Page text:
Mon, May 23, 2011 - Page 5 News List

FEATURE: Myanmar’s sex worker clinics offer solace


A medical technician, left, takes a blood sample on May 4 from a Burmese woman as part of an HIV test at a TOP specialized clinic run by an education and treatment project run almost entirely by those in the sex trade in Yangon, Myanmar.

Photo: AFP

When Thida Win contracted HIV after selling her body on the Yangon streets, it was her fellow sex workers that she turned to, not Myanmar’s crumbling health service.

The Top project, run almost entirely by those in the sex trade, gave her treatment, a place to be herself away from the dual stigma of HIV and prostitution — and eventually a job.

“I am now a health worker for my community and I can forget I am positive. I am so proud to work for the programs, I will work for them for my whole life,” the 33-year-old said.

Top and similar projects are a vital resource in army-dominated Myanmar, where a chronically underfunded health service, large itinerant populations and poor education fuel one of Asia’s worst HIV epidemics.

“When I was diagnosed I was pregnant and they told me how to find a safe way for the baby. So the child is negative and I am so happy,” Thida Win said.

Nearly one in five of Myanmar’s estimated 60,000 sex workers were infected with HIV in 2008.

A UN report from August last year said legal constraints and discrimination made it hard to reach those in the trade, which is illegal. Surveys suggested police even used condoms as evidence for arrest.

Top founder and director Habib Rahman said providing a place free from taboos and letting people share their problems with contemporaries was a key aim for the project.

“Even the cleaner comes from the sex worker community, the counselors are also sex workers. That’s one of the reasons I decided to recruit from the community — because there should not be any stigma and discrimination,” he said.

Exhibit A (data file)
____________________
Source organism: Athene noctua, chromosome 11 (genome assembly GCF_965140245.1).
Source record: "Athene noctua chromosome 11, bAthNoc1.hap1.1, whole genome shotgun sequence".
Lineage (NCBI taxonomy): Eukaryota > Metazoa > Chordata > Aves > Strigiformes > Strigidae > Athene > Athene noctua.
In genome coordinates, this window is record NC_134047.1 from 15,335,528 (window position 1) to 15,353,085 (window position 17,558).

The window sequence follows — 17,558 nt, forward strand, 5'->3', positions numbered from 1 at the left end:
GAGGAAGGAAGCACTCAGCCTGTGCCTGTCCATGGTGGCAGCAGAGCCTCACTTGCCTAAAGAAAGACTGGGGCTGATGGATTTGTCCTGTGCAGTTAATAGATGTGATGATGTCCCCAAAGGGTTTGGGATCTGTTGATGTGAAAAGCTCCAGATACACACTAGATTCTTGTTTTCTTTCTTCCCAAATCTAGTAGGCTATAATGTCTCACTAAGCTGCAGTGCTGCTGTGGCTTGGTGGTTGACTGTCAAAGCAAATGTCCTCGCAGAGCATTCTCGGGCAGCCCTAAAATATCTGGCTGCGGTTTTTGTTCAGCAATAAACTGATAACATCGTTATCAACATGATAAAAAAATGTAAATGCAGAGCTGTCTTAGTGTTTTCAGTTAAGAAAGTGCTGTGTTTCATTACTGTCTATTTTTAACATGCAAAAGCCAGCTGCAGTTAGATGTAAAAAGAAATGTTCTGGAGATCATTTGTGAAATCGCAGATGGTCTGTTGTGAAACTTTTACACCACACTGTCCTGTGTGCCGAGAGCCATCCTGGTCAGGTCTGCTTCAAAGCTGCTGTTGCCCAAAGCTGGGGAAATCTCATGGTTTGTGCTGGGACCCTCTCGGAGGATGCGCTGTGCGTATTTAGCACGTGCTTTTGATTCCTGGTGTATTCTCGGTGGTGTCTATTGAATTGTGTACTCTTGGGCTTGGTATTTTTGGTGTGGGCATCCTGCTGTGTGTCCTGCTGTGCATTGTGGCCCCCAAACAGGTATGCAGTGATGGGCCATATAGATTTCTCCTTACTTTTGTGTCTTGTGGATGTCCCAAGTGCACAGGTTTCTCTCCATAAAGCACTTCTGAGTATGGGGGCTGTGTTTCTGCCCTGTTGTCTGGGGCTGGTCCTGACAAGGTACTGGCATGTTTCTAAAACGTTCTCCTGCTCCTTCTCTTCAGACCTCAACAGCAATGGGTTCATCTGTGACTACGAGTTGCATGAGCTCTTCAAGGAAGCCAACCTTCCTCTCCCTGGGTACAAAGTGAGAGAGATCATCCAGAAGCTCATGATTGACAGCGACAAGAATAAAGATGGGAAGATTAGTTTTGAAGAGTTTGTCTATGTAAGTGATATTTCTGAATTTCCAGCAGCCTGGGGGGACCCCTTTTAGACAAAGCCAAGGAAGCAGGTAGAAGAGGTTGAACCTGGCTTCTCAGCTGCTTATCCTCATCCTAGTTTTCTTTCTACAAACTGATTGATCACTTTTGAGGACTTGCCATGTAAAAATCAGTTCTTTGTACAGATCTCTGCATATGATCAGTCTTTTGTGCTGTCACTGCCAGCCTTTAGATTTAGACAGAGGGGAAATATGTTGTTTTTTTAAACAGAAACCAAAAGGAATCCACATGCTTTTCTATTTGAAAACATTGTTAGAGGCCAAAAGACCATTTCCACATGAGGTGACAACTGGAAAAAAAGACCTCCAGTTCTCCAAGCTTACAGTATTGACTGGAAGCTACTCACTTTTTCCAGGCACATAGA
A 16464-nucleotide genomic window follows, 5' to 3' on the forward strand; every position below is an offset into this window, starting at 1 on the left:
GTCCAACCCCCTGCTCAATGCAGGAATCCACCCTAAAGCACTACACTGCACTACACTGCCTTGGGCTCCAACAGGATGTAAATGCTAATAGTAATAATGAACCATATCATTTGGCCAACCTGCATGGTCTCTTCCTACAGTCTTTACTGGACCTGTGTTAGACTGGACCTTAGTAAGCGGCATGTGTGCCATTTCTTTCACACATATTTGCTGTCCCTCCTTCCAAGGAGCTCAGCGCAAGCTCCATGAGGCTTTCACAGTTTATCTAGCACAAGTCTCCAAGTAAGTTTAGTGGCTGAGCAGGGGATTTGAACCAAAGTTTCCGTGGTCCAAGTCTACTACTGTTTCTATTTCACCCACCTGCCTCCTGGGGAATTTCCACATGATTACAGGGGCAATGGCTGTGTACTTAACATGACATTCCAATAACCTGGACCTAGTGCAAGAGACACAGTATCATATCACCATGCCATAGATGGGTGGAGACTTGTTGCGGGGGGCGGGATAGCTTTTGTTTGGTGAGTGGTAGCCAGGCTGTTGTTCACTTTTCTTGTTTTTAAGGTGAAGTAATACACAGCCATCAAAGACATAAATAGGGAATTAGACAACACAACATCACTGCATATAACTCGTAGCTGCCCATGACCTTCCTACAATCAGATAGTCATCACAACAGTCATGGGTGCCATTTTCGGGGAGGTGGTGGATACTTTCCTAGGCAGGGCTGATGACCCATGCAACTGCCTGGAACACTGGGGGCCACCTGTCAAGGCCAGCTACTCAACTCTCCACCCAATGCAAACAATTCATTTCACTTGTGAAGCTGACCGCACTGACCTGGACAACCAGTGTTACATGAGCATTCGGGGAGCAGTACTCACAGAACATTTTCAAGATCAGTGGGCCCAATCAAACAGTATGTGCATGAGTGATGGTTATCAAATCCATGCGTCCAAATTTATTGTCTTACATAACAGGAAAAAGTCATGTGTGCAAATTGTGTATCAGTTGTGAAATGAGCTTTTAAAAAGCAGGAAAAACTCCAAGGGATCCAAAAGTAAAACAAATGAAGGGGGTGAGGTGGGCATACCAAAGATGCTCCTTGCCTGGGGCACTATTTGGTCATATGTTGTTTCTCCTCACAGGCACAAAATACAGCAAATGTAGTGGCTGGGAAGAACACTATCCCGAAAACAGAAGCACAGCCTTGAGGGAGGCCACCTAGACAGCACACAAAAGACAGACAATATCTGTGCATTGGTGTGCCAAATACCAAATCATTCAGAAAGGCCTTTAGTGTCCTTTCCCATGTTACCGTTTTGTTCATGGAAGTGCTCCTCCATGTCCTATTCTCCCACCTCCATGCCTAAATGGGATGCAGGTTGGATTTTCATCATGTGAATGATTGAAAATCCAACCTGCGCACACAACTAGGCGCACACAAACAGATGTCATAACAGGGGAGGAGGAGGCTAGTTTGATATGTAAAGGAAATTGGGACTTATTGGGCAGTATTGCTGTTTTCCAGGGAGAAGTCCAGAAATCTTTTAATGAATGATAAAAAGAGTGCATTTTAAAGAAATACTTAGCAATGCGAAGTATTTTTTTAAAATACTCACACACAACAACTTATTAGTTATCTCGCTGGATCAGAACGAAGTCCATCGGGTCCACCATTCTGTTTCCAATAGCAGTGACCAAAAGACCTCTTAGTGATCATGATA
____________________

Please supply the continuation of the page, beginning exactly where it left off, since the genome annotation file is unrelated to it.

Rahman said many women enter sex work without knowing about the risks.

“In general in Myanmar I do not think there is any sex education in school,” he said.

The project recruits former and current sex workers to help educate others about HIV, spreading the message from a position of trust within the community.

“We cannot tell anyone to stop selling sex even though they are positive, but what we do is tell them how they can keep healthy and protect the client by using condoms,” Rahman said.

He said Top’s part-time “peer educators,” who chose to continue in the sex trade, were encouraged to always use protection, while full-time employees were instructed to stop selling sex altogether.

HIV transmission in Myanmar occurs “primarily through high-risk sexual contact between sex -workers and their clients,” as well as men who have sex with men and their partners, according to the UN report.

It said while injecting drug users have the highest HIV prevalence, at 36 percent, they are also likely to pay for sex and “this interaction may refuel the sex-work-driven epidemic.”

Years of neglect by the ruling generals — Myanmar spent just 0.9 percent of its budget on health in 2007 — have left foreign donors facilitating most of the country’s HIV treatment.

A new government, which came into power after controversial elections in November last year, has raised hopes of more investment from overseas donors — but not the state, which is expected to spend around 20 percent of outlay on the army this year.

In 2009, the UN estimated 240,000 people in Myanmar were living with the virus and while there have been improvements, the situation remains worrying with prevalence rates the third-highest in Asia after Thailand and Papua New Guinea.

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